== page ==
China’s vaccine diplomacy gaining ground

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People work in the packaging facility of Chinese vaccine maker Sinovac Biotech, developing an experimental coronavirus disease (COVID-19) vaccine, during a government-organized media tour in Beijing, China, September 24, 2020. REUTERS/Thomas Peter - RC2X4J90605E

China’s vaccine diplomacy campaign has been a surprising success.

With just four of China’s many vaccine makers claiming they are able to produce at least 2.6 billion doses this year, a large part of the world’s population will end up inoculated not with the fancy Western vaccines boasting headline-grabbing efficacy rates, but with China’s humble, traditionally made shots.

China has said it is supplying “vaccine aid” to 53 countries and exports to 27.

But amid a dearth of public data on China’s vaccines, hesitations over their efficacy and safety are still pervasive in the countries depending on them, along with concerns about what China might want in return for deliveries. Nonetheless, inoculations with Chinese vaccines already have begun in more than 25 countries, and the Chinese shots have been delivered to another 11, including the Philippines.

It’s a potential face-saving coup for China, which has been determined to transform itself from an object of mistrust over its initial mishandling of the coronavirus disease 2019 (Covid-19) outbreak to a savior. Like India and Russia, China is trying to build goodwill, and has pledged roughly 10 times more vaccines abroad than it has distributed at home.

“We’re seeing certainly real-time vaccine diplomacy start to play out, with China in the lead in terms of being able to manufacture vaccines within China and make them available to others,” said Krishna Udayakumar, founding director of the Duke Global Health Innovation Center at Duke University. “Some of them donated, some of them sold, and some of them sold with debt financing associated with it.”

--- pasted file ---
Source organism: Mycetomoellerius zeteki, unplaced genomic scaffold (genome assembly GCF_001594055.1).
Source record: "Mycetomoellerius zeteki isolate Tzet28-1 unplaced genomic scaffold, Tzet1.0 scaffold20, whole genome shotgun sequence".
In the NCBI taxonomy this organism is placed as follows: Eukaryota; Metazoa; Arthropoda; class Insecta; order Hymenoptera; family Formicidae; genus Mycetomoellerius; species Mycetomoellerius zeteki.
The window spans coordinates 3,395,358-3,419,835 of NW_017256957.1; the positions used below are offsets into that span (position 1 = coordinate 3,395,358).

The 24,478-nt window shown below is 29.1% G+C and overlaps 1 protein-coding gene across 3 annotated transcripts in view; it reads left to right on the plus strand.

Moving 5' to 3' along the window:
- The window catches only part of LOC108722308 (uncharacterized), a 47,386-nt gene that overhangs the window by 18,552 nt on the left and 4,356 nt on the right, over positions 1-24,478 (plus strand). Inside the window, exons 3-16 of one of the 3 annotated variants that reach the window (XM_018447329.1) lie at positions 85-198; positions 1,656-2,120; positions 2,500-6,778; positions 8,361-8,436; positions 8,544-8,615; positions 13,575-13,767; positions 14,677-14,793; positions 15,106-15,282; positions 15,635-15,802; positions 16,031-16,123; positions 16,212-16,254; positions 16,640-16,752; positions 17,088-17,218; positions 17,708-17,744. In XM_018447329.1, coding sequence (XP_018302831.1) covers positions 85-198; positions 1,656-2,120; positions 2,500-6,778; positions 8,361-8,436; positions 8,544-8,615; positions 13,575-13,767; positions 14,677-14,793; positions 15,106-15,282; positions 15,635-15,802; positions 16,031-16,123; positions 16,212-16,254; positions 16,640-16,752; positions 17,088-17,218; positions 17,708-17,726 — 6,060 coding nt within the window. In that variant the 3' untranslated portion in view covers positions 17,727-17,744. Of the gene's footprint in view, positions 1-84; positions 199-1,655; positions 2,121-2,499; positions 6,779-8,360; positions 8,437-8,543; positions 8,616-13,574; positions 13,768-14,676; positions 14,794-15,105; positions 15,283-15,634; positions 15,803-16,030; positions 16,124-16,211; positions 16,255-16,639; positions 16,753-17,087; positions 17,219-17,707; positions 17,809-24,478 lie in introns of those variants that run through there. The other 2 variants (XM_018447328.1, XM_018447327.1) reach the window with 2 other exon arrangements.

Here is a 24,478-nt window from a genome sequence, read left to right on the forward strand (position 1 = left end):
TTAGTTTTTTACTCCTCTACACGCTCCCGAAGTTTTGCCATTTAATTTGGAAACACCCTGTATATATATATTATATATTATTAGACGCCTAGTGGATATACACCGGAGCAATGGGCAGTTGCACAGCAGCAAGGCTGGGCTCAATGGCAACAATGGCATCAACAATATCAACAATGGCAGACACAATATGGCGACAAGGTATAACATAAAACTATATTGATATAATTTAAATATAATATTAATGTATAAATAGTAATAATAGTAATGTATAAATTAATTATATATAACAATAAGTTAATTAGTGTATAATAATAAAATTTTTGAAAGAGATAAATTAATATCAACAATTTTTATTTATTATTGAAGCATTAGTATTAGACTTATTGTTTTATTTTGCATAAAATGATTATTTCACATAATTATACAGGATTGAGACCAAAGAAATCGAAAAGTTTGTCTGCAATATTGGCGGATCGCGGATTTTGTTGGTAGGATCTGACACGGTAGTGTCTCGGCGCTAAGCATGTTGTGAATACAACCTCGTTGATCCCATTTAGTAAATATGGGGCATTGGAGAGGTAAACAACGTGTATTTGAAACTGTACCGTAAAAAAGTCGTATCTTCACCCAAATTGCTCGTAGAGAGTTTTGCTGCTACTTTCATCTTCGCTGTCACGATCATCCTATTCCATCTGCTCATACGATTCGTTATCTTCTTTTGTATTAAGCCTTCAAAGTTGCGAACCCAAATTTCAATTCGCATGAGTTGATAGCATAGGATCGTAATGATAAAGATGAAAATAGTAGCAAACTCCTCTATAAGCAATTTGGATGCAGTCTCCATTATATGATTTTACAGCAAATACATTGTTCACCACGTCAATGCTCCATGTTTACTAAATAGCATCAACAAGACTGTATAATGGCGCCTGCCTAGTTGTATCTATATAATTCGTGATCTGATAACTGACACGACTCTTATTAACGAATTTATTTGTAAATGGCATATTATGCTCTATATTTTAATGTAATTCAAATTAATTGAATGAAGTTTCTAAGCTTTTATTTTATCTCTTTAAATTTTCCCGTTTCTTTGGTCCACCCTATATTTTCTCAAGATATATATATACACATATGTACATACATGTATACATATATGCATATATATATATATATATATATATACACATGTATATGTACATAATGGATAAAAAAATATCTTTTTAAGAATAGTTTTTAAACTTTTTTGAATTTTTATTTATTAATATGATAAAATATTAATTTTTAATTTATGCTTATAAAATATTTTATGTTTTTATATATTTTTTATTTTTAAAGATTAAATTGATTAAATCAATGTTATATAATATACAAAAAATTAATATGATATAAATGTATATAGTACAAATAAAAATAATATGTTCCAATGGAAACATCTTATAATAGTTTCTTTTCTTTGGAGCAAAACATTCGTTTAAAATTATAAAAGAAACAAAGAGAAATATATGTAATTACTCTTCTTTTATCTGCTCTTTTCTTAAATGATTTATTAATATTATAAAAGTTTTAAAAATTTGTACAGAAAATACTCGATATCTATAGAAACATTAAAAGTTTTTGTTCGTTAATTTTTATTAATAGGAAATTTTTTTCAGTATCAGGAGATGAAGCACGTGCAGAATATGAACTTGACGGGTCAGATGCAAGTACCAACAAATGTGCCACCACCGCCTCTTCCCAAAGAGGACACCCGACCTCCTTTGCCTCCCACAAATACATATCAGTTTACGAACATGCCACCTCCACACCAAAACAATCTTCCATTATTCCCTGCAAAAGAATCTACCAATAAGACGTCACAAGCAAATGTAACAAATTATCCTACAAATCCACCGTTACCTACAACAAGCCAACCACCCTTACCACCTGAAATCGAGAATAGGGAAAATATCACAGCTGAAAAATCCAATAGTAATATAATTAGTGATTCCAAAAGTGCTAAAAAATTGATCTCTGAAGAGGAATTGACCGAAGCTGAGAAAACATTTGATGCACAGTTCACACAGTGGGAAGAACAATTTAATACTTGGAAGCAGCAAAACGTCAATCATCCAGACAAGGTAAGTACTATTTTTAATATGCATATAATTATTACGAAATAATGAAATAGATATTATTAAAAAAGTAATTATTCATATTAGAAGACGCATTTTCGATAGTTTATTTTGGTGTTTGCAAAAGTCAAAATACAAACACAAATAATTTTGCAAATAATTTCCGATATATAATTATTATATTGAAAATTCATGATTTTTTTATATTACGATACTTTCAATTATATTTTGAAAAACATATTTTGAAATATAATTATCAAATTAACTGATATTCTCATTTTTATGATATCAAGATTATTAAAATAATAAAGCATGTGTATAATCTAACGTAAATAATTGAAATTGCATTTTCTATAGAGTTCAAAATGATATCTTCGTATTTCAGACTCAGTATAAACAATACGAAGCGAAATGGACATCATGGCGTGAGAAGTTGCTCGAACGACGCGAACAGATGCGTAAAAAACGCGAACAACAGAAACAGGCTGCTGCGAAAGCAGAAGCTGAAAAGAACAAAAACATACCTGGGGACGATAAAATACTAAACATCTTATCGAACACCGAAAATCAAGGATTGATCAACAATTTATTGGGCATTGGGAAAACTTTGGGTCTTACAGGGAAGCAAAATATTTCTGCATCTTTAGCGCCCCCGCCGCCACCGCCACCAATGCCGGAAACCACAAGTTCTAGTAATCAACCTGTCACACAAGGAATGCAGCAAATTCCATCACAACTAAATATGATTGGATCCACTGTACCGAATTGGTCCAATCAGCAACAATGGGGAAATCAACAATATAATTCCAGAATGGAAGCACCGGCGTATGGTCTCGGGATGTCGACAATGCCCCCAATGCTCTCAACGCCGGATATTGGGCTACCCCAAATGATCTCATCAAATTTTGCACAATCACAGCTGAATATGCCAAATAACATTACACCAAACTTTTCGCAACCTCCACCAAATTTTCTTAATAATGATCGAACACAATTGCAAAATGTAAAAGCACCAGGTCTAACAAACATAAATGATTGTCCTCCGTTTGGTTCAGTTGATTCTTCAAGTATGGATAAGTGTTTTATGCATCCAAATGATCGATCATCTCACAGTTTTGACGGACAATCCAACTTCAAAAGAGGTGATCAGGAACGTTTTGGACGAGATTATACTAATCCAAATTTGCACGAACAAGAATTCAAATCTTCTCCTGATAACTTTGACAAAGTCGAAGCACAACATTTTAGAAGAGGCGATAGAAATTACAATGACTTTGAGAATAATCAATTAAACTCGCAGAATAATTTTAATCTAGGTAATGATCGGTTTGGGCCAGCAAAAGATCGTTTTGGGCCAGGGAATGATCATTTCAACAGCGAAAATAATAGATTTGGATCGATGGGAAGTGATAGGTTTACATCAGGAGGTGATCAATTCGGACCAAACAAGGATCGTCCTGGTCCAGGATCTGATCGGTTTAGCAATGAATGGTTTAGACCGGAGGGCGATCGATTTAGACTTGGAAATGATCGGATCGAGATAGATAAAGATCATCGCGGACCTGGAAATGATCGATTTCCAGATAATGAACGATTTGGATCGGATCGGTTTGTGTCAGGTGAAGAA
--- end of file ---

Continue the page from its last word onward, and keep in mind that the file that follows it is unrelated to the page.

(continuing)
BEIJING DENIES VACCINE DIPLOMACY

But Beijing has also denied vaccine diplomacy, and a Ministry of Foreign Affairs spokesperson said China considered the vaccine a “global public good.” Chinese experts reject any connection between the export of its vaccines and the revamping of its image.

“I don’t see any linkage there,” said Wang Huiyao, president of the Centre for China and Globalization, a Beijing think tank. “China should do more to help other countries, because it’s doing well.”

China has targeted the low- and middle-income countries largely left behind as rich nations scooped up most of the pricey vaccines produced by the likes of Pfizer and Moderna. And despite a few delays of its own in Brazil and Turkey, China has largely capitalized on slower-than-hoped-for deliveries by U.S. and European vaccine makers.

Like many other countries, Chile received far fewer doses of the Pfizer vaccine than first promised. In the month after its vaccination program began in late December, only around 150,000 of the 10 million Pfizer doses the South American country ordered arrived.

It wasn’t until Chinese company Sinovac Biotech Ltd. swooped in with 4 million doses in late January that Chile began inoculating its population of 19 million with impressive speed. The country now has the fifth highest vaccination rate per capita in the world, according to Oxford University.

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